An Open Letter: Health Care Reform Needed, Two Perspectives

September 21, 2009

The time for medical insurance reform is long past over due.  I write as an insurance agent for the past 28 years and as a consumer.  If you are lucky enough to have insurance, how confident are you that the coverage will be there for you when you need or want it?

In my experience, with clients under age 65 seeking insurance coverage, companies providing individual and family medical coverage turn down about one third of applicants as uninsurable.  They accept one third of applicants and the other third simply cannot afford the coverage.  This is insurance roulette and the insurance companies currently have complete control of the roulette wheel. 

You do not need to have a very serious medical condition to be denied coverage these days.  Clients with controlled hypertension and slightly elevated cholesterol levels will be denied coverage.  Folks with asthma or allergies who need prescriptions to control symptoms will be turned down for insurance coverage.  Living here in the San Joaquin Valley it is hard to find families where at least one member does not have some treatable medical condition that would on the surface seem not to propose undue risk to the insurance company.  Families somewhat understandably walk away from coverage when one family member is denied coverage contributing to the 47 million uninsured. 

While the art of “cherry picking” only the healthiest of applicants has been nearly perfected by the insurance industry, there are of course folks who eventually have a serious disabling accident or develop a major costly medical condition.  So companies have devised ways to get those folks “off the books” as well.  One technique is to continually propose “new and improved” plans.  Folks with a good claim experience will be allowed to move to the new and improved plan.  Those of course with poor claim histories are left in the expensive claim pool.  Rates are then adjusted based on a plan’s claim history.  The folks in the high risk pool are forced to accept escalating premiums or drop their medical coverage.  Both ways, the insurance company wins and the consumer loses.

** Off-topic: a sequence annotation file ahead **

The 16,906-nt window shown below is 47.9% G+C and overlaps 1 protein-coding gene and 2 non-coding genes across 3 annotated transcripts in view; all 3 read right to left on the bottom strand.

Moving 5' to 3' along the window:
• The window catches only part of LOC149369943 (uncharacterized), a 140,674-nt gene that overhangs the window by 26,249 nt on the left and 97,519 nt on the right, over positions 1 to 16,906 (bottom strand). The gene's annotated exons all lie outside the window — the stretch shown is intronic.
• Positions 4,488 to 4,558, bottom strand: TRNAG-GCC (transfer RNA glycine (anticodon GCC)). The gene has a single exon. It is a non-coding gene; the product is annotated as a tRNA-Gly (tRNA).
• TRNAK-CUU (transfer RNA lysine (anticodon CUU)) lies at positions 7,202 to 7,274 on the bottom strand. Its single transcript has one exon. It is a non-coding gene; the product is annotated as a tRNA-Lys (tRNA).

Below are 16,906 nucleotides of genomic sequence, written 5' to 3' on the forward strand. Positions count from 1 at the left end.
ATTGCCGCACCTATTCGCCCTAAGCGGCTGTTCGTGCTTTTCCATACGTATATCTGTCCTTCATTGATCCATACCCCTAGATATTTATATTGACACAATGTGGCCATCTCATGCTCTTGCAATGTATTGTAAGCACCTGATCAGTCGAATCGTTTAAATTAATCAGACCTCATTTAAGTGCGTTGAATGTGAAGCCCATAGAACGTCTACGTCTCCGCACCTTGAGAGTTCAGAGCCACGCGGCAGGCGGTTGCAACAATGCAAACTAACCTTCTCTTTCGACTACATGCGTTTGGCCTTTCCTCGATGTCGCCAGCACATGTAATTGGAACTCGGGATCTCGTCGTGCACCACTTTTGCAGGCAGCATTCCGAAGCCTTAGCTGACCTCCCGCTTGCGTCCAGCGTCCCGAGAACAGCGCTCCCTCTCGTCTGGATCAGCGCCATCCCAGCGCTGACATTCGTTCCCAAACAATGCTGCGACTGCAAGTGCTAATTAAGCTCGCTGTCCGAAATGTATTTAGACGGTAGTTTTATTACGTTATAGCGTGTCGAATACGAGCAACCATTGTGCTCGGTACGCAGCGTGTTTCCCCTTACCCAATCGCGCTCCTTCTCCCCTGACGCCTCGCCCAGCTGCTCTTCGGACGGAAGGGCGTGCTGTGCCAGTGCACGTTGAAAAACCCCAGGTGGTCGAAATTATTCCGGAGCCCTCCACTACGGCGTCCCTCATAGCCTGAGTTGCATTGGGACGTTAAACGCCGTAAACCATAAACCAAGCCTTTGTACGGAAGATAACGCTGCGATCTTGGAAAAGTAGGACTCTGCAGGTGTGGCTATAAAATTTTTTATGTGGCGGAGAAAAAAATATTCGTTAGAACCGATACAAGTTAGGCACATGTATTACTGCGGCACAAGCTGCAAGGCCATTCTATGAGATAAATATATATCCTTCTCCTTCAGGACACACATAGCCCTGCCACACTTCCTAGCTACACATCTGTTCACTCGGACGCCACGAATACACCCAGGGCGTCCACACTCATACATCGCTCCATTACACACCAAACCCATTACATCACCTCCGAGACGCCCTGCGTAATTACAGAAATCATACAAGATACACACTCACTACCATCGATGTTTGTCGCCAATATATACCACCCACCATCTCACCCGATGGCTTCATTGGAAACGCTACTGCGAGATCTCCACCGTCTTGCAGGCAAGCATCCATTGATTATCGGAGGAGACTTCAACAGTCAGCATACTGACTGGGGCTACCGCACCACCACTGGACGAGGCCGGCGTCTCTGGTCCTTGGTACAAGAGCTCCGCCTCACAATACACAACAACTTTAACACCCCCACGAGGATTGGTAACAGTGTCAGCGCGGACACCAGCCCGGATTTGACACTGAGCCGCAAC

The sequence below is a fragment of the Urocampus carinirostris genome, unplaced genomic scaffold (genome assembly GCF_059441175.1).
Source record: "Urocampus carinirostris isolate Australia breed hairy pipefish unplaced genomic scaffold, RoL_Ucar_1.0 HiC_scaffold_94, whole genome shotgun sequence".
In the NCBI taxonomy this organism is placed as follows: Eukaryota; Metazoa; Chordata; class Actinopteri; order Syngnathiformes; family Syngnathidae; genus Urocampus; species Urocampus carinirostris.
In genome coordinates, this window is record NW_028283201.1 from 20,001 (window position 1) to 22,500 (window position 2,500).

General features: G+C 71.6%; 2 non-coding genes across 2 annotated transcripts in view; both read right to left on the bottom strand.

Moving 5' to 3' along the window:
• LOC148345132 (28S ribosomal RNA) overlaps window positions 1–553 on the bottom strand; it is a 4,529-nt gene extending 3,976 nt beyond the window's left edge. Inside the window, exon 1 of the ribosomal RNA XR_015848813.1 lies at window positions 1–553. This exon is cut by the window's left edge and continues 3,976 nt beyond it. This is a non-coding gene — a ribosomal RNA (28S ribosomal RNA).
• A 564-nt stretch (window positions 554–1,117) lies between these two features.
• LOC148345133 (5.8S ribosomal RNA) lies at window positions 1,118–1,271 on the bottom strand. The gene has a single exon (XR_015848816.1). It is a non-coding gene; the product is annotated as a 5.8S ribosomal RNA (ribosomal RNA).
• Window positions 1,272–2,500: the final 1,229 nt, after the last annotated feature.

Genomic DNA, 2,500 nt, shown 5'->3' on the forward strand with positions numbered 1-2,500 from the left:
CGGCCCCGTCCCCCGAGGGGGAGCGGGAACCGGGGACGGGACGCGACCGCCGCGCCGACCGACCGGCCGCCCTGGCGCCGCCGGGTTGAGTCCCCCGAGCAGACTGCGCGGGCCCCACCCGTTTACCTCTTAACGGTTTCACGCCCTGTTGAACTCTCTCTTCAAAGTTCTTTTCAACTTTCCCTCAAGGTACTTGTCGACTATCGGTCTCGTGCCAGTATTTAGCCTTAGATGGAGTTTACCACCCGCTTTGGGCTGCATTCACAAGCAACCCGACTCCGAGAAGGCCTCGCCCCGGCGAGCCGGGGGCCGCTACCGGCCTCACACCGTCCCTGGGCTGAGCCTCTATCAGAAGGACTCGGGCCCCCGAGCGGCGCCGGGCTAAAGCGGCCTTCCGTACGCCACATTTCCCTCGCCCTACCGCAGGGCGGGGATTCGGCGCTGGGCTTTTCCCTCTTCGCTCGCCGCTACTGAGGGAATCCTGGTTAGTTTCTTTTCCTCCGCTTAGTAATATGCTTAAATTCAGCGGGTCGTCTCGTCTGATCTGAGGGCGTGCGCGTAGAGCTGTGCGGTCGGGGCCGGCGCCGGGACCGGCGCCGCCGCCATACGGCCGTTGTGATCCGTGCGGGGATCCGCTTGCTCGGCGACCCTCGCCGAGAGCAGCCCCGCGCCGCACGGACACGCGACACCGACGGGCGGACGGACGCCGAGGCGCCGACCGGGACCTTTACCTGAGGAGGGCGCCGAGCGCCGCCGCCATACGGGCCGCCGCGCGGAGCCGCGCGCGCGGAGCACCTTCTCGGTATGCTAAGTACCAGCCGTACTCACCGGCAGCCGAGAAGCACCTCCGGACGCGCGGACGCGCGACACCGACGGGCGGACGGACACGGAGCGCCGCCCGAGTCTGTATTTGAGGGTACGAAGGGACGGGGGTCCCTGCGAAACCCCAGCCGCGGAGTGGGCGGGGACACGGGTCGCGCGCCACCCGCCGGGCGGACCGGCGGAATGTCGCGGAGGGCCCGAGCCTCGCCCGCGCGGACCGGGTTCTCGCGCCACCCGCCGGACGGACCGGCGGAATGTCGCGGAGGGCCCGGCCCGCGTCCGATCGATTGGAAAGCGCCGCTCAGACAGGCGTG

It is amazing to me to see the insurance companies paying out over 1.4 million dollars a day to defeat medical insurance reform and then turn around and make public pronouncements that they are really in favor of industry reform.  If they truly supported insurance reform they would have taken the responsibility of changing and humanizing the industry before being faced with long overdue government imposed reform. They want reform on their terms and reform that will keep their current monopolistic advantages in place in the under-age and group markets.  I have seen companies fight even the most minor reform bills proposed in our State Legislature and engage their army of insurance agents to help them maintain the status quo.